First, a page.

RLUK is working hard on this issue; alongside JISC and Discovery, through which we are part of a collaborative collections management overlay project built on Copac data (http://www.rluk.ac.uk/content/copac-collections-management-project), we are also joining up with OCLC Research to conduct a large-scale survey of special collections within the UK and Ireland, the data from which it is hoped will help establish norms within the special collections community, and effectively support decision-making for strategic priorities and collaborative projects. In addition, as part of the RLUK Strategic Plan 2011-2014, we have the Unique and Distinctive Collections strand, which is designed to maximise the value of UDCs, through external engagement, fundraising and promotion, as well as augmenting the now broader staff skills necessary to make them successful. We very much look forward to working further with Discovery, as well as the wider special collections community, to give special collections more of the regard they rightly deserve.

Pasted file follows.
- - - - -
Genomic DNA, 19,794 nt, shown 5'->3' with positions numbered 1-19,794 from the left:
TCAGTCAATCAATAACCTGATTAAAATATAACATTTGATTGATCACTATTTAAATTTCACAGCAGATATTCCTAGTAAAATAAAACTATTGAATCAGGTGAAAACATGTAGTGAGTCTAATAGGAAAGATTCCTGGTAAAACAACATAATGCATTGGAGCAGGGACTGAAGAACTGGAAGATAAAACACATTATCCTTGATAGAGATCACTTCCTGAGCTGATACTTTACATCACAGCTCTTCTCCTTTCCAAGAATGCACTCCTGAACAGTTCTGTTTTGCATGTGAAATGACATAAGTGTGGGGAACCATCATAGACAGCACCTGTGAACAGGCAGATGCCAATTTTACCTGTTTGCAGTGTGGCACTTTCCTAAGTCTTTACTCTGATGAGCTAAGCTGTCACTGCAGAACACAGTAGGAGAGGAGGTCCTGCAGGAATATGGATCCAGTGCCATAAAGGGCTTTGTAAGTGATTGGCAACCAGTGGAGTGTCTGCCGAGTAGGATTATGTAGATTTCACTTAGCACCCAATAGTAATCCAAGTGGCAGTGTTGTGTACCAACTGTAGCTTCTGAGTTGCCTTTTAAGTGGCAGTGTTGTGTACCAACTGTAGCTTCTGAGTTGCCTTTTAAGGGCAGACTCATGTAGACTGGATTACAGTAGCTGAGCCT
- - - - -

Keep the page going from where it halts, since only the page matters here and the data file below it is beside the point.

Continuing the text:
RLUK Unique and Distinctive Collections Group:
Chris Banks, University of Aberdeen
Andrew Green, National Library of Wales
Sarah Thomas, University of Oxford
Mike Mertens, RLUK
 See: Special Collections in ARL Libraries: a discussion report from the
ARL Working Group on Special Collections (March 2009)
Jackie M. Dooley and Katherine Luce, Taking our pulse:the OCLC research survey of special collections and archives, OCLC, 2010 http://www.oclc.org/research/publications/library/2010/2010-11.pdf;
LIBER, Report of the LIBER Working Group on the representation of Special Collections at a European level within the framework of LIBER given by Ivan Boserup (Chairman) at the LIBER Annual General Assembly in Koç University on Friday 4 July 2008.
2010 RLG Partnership European Meeting: Moving the Past into the Future: Special Collections in a Digital Age, 12-13 October 2010, St Anne’s College, Oxford University.
Daniel H. Traister, Is there a future for special collections? And should there be? A polemical essay, 2000.
Daniel Traister, ‘Some aspects of the relationships between special collections and academic theory’: a paper presented at the Rare Book and Manuscript Section Annual Preconference, Bloomington, Indiana, 23 June 1995.
Frank M. Turner, ‘Meditations on the Beinecke Rare Book and Manuscript Library’, 2008
Barbara M. Jones, ‘Hidden collections, scholarly barriers: creating access to unprocessed special collections materials in North America’s research libraries: a white paper for the Association of Research Libraries Task Force on Special Collections’.